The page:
We completed a lot of estate plans for folks during the Coronavirus Special we ran during the month of April. Here were the most common fears my clients had:
Are you going to ask me for specific values in my accounts?
No. For a basic estate plan, there is absolutely no need to get into specific values. I will ask you if your assets are worth in excess of $5 million dollars. If the answer to that question is yes, we are probably outside the realm of a basic estate plan. For the vast majority of people, the answer is no.
I have some family drama…
Who doesn’t? I have been practicing law for about ten years now. I have handled thousands of cases and a great number of estate/probate matters. I promise you, nothing you tell me will shock me, surprise me, or lead to any judgment on my part.
What if I don’t know the answer to a question?
That’s okay! During our telephone conversation, which takes about 40-60 minutes, I will send you an email with homework assignments. Generally speaking, most of these assignment are double checking beneficiary designations on bank accounts or insurance policies, or contemplating a secondary beneficiary or alternate executor.
How long does the process take?
In large part that depends on when we can link together on the telephone. For a client who has already prepared and thought about an estate plan, we usually get the process completed in 7-10 days. If our call is on Monday/Tuesday, I try to get draft documents out to you for review by Friday. We will then try to meet to execute everything the following week.
How do I pay the legal fee?
We will not ask for payment until the estate plan is completed. We ask that you pay your bill within thirty days of completion by check or money order and we’ll give you an envelope to mail your payment.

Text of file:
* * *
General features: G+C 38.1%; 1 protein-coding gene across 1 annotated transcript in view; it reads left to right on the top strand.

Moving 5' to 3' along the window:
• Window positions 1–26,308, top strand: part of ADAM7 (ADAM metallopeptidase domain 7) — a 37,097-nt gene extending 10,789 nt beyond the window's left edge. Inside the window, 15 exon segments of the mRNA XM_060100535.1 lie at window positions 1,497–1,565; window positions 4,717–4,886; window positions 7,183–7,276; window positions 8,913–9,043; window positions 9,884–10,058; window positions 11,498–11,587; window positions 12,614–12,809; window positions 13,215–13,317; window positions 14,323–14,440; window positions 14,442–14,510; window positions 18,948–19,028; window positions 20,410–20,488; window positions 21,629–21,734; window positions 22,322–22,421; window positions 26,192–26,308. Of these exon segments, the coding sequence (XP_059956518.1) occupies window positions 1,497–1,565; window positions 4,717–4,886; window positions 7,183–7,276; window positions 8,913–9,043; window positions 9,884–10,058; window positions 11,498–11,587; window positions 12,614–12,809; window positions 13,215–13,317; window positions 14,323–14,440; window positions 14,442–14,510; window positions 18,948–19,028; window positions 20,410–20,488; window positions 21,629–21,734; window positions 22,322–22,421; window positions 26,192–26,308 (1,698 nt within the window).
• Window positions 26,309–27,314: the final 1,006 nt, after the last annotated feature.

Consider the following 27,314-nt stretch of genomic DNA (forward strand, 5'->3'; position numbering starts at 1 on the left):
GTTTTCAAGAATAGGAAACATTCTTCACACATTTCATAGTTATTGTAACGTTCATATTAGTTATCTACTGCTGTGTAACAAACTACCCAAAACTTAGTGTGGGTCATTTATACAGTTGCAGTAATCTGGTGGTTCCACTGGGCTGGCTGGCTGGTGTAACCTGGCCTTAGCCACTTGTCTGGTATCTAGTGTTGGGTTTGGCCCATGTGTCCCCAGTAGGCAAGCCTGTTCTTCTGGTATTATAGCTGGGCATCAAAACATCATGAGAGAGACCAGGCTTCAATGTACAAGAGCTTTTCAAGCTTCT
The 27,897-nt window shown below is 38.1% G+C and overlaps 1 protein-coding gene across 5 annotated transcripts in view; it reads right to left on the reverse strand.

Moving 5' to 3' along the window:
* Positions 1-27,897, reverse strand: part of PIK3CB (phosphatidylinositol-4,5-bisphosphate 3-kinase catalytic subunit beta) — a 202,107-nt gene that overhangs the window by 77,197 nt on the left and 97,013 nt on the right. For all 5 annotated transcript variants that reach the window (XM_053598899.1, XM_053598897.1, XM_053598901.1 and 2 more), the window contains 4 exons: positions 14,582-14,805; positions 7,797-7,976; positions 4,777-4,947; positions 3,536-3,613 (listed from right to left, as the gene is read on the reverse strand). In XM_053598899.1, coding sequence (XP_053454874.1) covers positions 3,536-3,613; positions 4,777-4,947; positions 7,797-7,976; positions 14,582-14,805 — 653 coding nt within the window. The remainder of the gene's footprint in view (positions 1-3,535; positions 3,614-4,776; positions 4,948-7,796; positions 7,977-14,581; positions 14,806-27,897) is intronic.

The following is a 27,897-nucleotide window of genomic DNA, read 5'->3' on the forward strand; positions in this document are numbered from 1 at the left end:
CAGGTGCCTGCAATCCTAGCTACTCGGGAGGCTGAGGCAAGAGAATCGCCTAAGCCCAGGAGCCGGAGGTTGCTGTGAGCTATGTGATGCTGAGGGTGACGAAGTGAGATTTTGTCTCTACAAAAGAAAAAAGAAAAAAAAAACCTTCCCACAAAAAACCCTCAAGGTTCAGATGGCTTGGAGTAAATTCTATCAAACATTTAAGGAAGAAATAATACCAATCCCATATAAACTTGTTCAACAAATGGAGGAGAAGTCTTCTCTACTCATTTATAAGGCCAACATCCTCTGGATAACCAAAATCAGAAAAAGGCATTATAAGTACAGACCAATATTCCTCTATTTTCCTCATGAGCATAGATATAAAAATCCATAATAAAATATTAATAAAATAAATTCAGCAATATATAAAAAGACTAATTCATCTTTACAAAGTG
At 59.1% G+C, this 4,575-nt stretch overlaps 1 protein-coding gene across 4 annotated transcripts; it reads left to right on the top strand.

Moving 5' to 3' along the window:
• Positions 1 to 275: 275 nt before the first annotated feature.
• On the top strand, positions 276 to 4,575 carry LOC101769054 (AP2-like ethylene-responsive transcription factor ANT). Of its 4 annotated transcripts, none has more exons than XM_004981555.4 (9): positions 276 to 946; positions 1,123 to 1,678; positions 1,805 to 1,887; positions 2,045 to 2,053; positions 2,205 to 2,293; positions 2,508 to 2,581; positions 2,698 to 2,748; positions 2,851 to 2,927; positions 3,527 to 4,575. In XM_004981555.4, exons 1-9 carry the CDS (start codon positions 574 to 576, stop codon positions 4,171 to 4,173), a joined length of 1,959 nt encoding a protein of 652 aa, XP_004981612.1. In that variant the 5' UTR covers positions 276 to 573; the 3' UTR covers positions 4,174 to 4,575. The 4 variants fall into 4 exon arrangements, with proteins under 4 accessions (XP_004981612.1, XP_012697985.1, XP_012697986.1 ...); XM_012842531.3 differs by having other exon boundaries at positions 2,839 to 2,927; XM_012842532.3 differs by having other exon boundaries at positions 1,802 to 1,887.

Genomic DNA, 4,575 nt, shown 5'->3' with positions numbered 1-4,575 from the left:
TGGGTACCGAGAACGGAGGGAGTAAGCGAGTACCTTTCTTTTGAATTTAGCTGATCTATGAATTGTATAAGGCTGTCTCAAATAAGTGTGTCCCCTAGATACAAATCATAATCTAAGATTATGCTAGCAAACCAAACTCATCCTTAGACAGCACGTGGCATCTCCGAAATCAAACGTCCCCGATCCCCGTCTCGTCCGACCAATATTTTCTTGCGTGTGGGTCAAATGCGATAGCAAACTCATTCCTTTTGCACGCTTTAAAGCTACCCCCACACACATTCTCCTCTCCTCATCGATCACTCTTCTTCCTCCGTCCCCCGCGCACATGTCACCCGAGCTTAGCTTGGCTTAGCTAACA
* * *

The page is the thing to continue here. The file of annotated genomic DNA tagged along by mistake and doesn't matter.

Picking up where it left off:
What if I want to avoid probate?
That’s fine with us! We educate our clients on how title to property passes on death. If you want to avoid probate, we can devise an economical plan to do just that. There are limitations to this, but generally speaking, we can get it done in most circumstances.
What if I want to change my estate plan later?
No big deal. It is always good to periodically review your estate plan to see if your circumstances have changed. There may be a new grandchild, marriage or divorce. Whatever the scenario, we can adjust your plan. It is generally as easy as making an amendment or codicil to your last will and testament.
My family member needs an estate plan done, can I help with that?
Sort of. We have no problem with someone making an introduction with a client. However, it is important that when we interview the client about his/her estate plan, that meeting be the attorney and the client. If we meet with a client and a third party while devising an estate plan, it creates a problem and suggestion of undue influence.
What if I can’t come to you to sign?
That’s fine! It is not uncommon for us to come to the client.
What happens during the signing?
Signing is a quick process that involves us reviewing your plan with you in-person. We will ask to see a copy of a driver’s license or other identifying document to ensure your identity, then everything is signed, witnessed and notarized.